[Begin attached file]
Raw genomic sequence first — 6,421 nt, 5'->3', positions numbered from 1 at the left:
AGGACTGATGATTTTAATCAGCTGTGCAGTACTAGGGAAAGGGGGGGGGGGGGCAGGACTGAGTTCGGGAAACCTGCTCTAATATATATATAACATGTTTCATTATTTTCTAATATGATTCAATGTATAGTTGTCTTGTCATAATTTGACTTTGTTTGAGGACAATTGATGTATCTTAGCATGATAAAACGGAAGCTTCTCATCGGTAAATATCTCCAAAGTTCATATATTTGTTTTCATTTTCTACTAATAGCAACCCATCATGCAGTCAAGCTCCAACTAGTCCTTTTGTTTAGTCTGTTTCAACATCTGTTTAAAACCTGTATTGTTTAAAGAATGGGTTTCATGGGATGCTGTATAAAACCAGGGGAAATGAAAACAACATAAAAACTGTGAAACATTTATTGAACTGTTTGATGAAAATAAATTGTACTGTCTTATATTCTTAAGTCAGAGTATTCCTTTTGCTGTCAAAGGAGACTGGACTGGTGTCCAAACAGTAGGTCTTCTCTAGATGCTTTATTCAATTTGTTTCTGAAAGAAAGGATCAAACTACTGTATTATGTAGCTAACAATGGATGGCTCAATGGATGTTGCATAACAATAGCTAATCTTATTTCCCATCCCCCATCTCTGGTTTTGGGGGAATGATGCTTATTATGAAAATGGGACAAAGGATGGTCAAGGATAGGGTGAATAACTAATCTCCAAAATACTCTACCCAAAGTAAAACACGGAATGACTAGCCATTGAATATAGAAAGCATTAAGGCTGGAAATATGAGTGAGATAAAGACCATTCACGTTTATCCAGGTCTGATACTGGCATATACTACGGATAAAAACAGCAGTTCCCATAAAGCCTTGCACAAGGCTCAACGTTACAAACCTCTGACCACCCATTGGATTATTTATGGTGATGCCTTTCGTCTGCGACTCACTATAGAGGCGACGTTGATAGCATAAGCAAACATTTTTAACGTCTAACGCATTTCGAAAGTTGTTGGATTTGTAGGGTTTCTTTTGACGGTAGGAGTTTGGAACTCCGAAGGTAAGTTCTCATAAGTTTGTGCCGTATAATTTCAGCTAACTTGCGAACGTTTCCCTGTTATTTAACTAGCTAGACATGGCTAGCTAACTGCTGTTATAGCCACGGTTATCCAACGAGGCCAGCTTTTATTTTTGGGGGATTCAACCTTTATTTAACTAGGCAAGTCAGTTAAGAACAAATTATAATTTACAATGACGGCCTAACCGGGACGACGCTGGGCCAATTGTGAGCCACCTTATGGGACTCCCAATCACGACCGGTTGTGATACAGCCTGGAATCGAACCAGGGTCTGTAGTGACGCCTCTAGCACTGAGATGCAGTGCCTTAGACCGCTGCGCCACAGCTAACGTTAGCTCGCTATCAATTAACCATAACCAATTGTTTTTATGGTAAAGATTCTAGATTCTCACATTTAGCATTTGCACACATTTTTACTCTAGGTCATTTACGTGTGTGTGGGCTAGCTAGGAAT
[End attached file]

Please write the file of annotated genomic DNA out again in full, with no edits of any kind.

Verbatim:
Raw genomic sequence first — 6,421 nt, 5'->3', positions numbered from 1 at the left:
AGGACTGATGATTTTAATCAGCTGTGCAGTACTAGGGAAAGGGGGGGGGGGGGCAGGACTGAGTTCGGGAAACCTGCTCTAATATATATATAACATGTTTCATTATTTTCTAATATGATTCAATGTATAGTTGTCTTGTCATAATTTGACTTTGTTTGAGGACAATTGATGTATCTTAGCATGATAAAACGGAAGCTTCTCATCGGTAAATATCTCCAAAGTTCATATATTTGTTTTCATTTTCTACTAATAGCAACCCATCATGCAGTCAAGCTCCAACTAGTCCTTTTGTTTAGTCTGTTTCAACATCTGTTTAAAACCTGTATTGTTTAAAGAATGGGTTTCATGGGATGCTGTATAAAACCAGGGGAAATGAAAACAACATAAAAACTGTGAAACATTTATTGAACTGTTTGATGAAAATAAATTGTACTGTCTTATATTCTTAAGTCAGAGTATTCCTTTTGCTGTCAAAGGAGACTGGACTGGTGTCCAAACAGTAGGTCTTCTCTAGATGCTTTATTCAATTTGTTTCTGAAAGAAAGGATCAAACTACTGTATTATGTAGCTAACAATGGATGGCTCAATGGATGTTGCATAACAATAGCTAATCTTATTTCCCATCCCCCATCTCTGGTTTTGGGGGAATGATGCTTATTATGAAAATGGGACAAAGGATGGTCAAGGATAGGGTGAATAACTAATCTCCAAAATACTCTACCCAAAGTAAAACACGGAATGACTAGCCATTGAATATAGAAAGCATTAAGGCTGGAAATATGAGTGAGATAAAGACCATTCACGTTTATCCAGGTCTGATACTGGCATATACTACGGATAAAAACAGCAGTTCCCATAAAGCCTTGCACAAGGCTCAACGTTACAAACCTCTGACCACCCATTGGATTATTTATGGTGATGCCTTTCGTCTGCGACTCACTATAGAGGCGACGTTGATAGCATAAGCAAACATTTTTAACGTCTAACGCATTTCGAAAGTTGTTGGATTTGTAGGGTTTCTTTTGACGGTAGGAGTTTGGAACTCCGAAGGTAAGTTCTCATAAGTTTGTGCCGTATAATTTCAGCTAACTTGCGAACGTTTCCCTGTTATTTAACTAGCTAGACATGGCTAGCTAACTGCTGTTATAGCCACGGTTATCCAACGAGGCCAGCTTTTATTTTTGGGGGATTCAACCTTTATTTAACTAGGCAAGTCAGTTAAGAACAAATTATAATTTACAATGACGGCCTAACCGGGACGACGCTGGGCCAATTGTGAGCCACCTTATGGGACTCCCAATCACGACCGGTTGTGATACAGCCTGGAATCGAACCAGGGTCTGTAGTGACGCCTCTAGCACTGAGATGCAGTGCCTTAGACCGCTGCGCCACAGCTAACGTTAGCTCGCTATCAATTAACCATAACCAATTGTTTTTATGGTAAAGATTCTAGATTCTCACATTTAGCATTTGCACACATTTTTACTCTAGGTCATTTACGTGTGTGTGGGCTAGCTAGGAAT